The most complete prophecy of this desecration is in chapter 13 of the Book of
Revelation, where the dictatorial world ruler is called “the beast,” and his False Prophet is
called “the second beast.” At this point, people the world over will be required to worship
the beast and display their devotion to him by accepting his “mark.”
- The second beast was given power to give breath to the image of the first beast, so
that the image could speak and cause all who refused to worship the image to be
killed. 16 It also forced all people, great and small, rich and poor, free and slave, to
receive a mark on their right hands or on their foreheads, 17 so that they could not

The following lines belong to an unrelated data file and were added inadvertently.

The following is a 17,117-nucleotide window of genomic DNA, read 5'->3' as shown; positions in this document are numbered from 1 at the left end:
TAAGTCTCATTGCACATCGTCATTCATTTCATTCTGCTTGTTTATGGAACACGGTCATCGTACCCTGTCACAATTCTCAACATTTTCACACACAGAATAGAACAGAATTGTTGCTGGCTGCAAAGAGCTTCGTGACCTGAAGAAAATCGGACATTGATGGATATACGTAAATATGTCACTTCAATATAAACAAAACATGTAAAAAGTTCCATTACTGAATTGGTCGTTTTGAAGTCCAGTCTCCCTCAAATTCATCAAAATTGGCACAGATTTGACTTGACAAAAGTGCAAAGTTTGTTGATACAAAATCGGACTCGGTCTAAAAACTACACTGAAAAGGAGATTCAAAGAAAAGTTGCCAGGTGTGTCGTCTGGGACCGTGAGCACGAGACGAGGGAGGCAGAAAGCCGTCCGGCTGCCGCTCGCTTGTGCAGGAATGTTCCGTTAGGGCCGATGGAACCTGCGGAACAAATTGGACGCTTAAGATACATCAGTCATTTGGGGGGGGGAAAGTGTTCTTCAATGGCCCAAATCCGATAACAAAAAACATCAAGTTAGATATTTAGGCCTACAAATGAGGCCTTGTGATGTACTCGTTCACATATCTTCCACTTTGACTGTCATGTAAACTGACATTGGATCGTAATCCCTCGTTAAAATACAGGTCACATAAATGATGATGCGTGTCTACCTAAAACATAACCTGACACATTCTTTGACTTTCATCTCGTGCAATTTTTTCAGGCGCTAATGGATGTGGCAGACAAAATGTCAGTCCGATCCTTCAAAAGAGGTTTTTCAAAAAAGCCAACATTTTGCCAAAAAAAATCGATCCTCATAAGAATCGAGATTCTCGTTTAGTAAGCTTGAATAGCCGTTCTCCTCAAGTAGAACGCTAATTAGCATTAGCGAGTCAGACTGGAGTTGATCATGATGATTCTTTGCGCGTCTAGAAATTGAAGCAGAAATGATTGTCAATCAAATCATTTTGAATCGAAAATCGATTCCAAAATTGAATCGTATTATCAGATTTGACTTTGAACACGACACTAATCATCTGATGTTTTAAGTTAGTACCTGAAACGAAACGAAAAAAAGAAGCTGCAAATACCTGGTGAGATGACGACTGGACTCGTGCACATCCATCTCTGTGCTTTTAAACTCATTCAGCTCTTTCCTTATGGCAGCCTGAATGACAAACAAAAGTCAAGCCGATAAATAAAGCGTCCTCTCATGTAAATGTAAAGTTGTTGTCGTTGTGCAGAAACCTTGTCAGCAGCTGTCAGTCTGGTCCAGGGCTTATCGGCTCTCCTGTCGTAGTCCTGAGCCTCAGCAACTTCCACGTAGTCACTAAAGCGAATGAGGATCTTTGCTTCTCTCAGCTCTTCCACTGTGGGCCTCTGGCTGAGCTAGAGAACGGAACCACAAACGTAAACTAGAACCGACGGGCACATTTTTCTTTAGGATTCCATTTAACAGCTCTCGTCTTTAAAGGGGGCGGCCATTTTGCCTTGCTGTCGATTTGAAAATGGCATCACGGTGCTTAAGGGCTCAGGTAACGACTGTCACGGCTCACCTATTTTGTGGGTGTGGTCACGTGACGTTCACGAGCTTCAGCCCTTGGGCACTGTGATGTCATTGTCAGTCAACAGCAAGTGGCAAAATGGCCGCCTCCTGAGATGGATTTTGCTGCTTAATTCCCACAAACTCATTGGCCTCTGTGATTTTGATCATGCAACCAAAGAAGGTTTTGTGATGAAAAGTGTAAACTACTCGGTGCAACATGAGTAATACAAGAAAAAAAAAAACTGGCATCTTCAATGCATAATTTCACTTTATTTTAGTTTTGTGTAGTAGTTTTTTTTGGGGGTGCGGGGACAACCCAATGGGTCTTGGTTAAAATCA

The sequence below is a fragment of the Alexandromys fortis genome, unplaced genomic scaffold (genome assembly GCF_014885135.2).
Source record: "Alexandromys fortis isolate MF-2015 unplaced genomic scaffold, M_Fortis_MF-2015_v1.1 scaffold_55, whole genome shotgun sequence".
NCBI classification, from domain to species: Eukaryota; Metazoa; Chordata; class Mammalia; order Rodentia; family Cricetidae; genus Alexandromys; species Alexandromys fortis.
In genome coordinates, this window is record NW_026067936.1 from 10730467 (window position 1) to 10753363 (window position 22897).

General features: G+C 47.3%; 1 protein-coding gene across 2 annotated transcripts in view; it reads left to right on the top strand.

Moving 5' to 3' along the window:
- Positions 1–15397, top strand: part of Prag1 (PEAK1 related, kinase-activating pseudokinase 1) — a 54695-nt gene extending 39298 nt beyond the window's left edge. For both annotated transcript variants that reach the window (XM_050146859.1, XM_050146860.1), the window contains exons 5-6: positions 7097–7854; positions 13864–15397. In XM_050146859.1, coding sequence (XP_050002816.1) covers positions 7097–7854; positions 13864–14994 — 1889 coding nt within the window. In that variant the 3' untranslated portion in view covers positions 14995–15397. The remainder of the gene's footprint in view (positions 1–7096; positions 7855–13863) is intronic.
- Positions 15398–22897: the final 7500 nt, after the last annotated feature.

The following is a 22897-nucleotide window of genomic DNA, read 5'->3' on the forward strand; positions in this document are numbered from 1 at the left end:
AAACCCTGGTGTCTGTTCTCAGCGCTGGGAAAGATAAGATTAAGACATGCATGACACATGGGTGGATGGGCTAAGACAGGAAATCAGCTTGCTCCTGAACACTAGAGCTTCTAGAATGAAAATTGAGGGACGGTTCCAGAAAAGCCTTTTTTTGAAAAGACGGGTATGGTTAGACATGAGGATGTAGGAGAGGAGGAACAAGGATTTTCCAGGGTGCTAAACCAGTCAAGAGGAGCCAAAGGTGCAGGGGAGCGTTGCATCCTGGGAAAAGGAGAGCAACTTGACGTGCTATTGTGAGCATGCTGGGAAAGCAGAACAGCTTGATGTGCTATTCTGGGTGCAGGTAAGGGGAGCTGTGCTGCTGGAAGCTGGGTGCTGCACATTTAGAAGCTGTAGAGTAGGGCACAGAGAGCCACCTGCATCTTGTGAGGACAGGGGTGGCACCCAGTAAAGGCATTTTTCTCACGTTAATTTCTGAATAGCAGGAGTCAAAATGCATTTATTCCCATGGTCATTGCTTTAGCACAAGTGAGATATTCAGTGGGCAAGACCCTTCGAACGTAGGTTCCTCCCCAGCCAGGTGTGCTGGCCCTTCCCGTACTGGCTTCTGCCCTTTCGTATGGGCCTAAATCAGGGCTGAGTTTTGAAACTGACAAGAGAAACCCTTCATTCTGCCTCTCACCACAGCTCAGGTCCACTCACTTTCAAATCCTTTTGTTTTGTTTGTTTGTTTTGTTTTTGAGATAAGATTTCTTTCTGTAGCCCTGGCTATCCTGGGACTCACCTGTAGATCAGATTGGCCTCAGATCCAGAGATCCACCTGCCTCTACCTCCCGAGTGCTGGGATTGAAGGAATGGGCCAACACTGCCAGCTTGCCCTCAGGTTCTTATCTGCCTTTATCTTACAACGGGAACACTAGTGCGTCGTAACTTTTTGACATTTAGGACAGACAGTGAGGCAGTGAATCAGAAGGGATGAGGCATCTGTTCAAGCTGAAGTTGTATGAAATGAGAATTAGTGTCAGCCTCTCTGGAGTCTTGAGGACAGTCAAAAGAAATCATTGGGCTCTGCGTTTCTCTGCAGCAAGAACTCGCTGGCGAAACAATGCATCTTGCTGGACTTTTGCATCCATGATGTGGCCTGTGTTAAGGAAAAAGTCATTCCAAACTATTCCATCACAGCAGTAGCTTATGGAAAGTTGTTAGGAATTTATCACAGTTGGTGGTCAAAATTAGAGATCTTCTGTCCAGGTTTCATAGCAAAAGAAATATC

buy or sell unless they had the mark, which is the name of the beast or the number of
its name. – Revelation 13:15-17
With these prophecies in mind, there is a second very short prophecy, that Daniel himself
did not understand, but wrote down for our benefit who live in these fateful days.
- But you, Daniel, roll up and seal the words of the scroll until the time of the end.
Many will go here and there to increase knowledge.” - Daniel 12:4
Putting these two streams of prophetic revelation together, we realize that the first one,
which includes the ability of a world economic dictator to virtually control the buying
and selling of every person, depends on the second one, which provides the technology to
exert such power. A generation ago it was a great mystery how such a thing could
happen. Even a decade ago it still seemed that there were too many difficulties to
literally control all buying and selling.